Blind spots are a lot like a game of whack-a-mole

by | Nov 1, 2019

How uncomfortable to realize that according to a study from Korn/Ferry Institute that we have at least three things about us that we can’t see, but others can.  That’s why they are called “blind-spots” and why it is important that we get curious instead of defensive.

I attended a conference a few years ago where a speaker started talking about blind spots and I must admit to getting pretty uncomfortable and a little curious.  He told us that we all have at least three things about us that need improvement and we are completely oblivious to this need. This discomfort was reinforced last week as I sat with a group of 90 leaders as we all reviewed a “personal development” report based on Patrick Lencioni’s work, The Five Behaviours of Cohesive teams.

We had shared discomfort as we read through our report and the honest summary of how we show up at work.  The facilitator told us to check off what was accurate and put an X or question mark beside those that we weren’t sure applied to us. He then told us that before we totally rule them out, we ask the people closest to us and I was reminded again of the importance of getting curious about our blind spots. The room was filled with nervous laughter. One participant later said that he shared with his wife who quickly told him there were no surprises for her in the report.  Ouch!

How uncomfortable to realize that according to a study from Korn/Ferry Institute that we have at least three things about us that we can’t see, but others can.  That’s why they are called “blind-spots” and why it is important that we get curious instead of defensive.

Around the table we would remind ourselves that this was feedback or someone’s perception about us that we could argue. Rather, they came from our own answers.  Collectively, you could see the group dig-in and explore the information that they were given.

It made me reflect back on the conference I attended a few years earlier and that we were all facing our “blind spots.”  At the time, I remember thinking how we can often so clearly see things in others like the person who wears stripes with plaid.  It seems obvious to the rest of us and yet we’ve all run that quick errand and hope that we don’t run into anyone we know.  Of course, we always do!

It gets a lot more personal when we realize that how we act every day could be different than what we believe we’re projecting. We’ve seen these people as well and if we’re honest, we are these people!

  • You know the person who believes they are a great team player, but they always look out for themselves first.
  • The individual who believes they are proficient in an area, but they aren’t.

How uncomfortable to realize that according to a study from the Korn/Ferry Institute, we have at least three things about us that we can’t see, but others can.

For absolute honesty, I always start with my husband. If you asked me if I’m a morning person, I would tell you that I definitely am! I wake up pretty happy and get going quite easily. I’ve recently learned this conclusion is true until I get to the kitchen and there are other people in it.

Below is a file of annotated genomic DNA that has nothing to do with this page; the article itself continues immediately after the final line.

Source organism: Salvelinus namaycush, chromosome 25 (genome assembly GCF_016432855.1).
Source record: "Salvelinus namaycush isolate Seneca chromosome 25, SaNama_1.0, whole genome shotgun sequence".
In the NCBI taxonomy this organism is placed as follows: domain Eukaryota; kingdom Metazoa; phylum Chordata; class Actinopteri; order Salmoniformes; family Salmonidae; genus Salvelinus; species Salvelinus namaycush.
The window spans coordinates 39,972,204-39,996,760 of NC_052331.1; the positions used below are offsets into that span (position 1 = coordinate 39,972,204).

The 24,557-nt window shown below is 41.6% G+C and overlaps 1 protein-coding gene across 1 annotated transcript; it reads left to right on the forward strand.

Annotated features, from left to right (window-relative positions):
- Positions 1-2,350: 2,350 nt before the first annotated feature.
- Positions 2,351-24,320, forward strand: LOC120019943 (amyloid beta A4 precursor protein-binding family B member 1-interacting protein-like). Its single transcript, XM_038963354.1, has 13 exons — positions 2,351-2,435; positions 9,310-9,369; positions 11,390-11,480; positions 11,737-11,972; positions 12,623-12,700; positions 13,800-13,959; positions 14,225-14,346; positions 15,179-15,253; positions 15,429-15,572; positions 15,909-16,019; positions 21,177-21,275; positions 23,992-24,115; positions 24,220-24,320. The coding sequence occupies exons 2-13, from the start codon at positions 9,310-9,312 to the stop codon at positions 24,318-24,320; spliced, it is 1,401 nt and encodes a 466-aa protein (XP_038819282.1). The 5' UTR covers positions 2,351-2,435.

Not that long ago, my teenage son who is never up in time to be part of the morning kitchen routine, dazedly wandered through the kitchen while I was trying to get ready. After nearly running him over several times and my oblivious son finally becoming alert enough to see I was frustrated, he looked at my husband and asked what was wrong. My husband explained the morning truth to him. “You just need to realize that you’re in your mom’s way and not the other way around. As long as you realize that, you’ll be fine.”

I actually stopped in my tracks. Hadn’t I said a friendly ‘good morning’ to them both before I… oh no… before I started running them over? I started to think about their perception of the morning routine and realized that it likely wasn’t the experience I expected. How many times had I less than patiently waited for my husband to get out of the fridge or the cupboard so I could get my stuff?

Since that conference, I’ve tried really hard to hold up that mirror and look honestly at my reflection both at home and at work. Sometimes it can be quite uncomfortable and we need a little help. The report last week reminded me that my enthusiasm and need to get going isn’t always creating the collaborative environment that I value. I have some work to do.

So, the good news is that I’ve discovered two out of three areas where I can improve! The truth is that identifying your blind spot can be a bit like a game of “whack-a-mole.” I think that we improve in one area and it starts to give us more insight and awareness of where we can develop further.

To get started, step back, dust off the mirror and pay attention. There are messages all around us if we listen that will help us to identify our blind spots. Find someone you trust who can help you look in that mirror in a supportive way. You can also reach out to me and learn more about how you can get a personal assessment done and some support through coaching.

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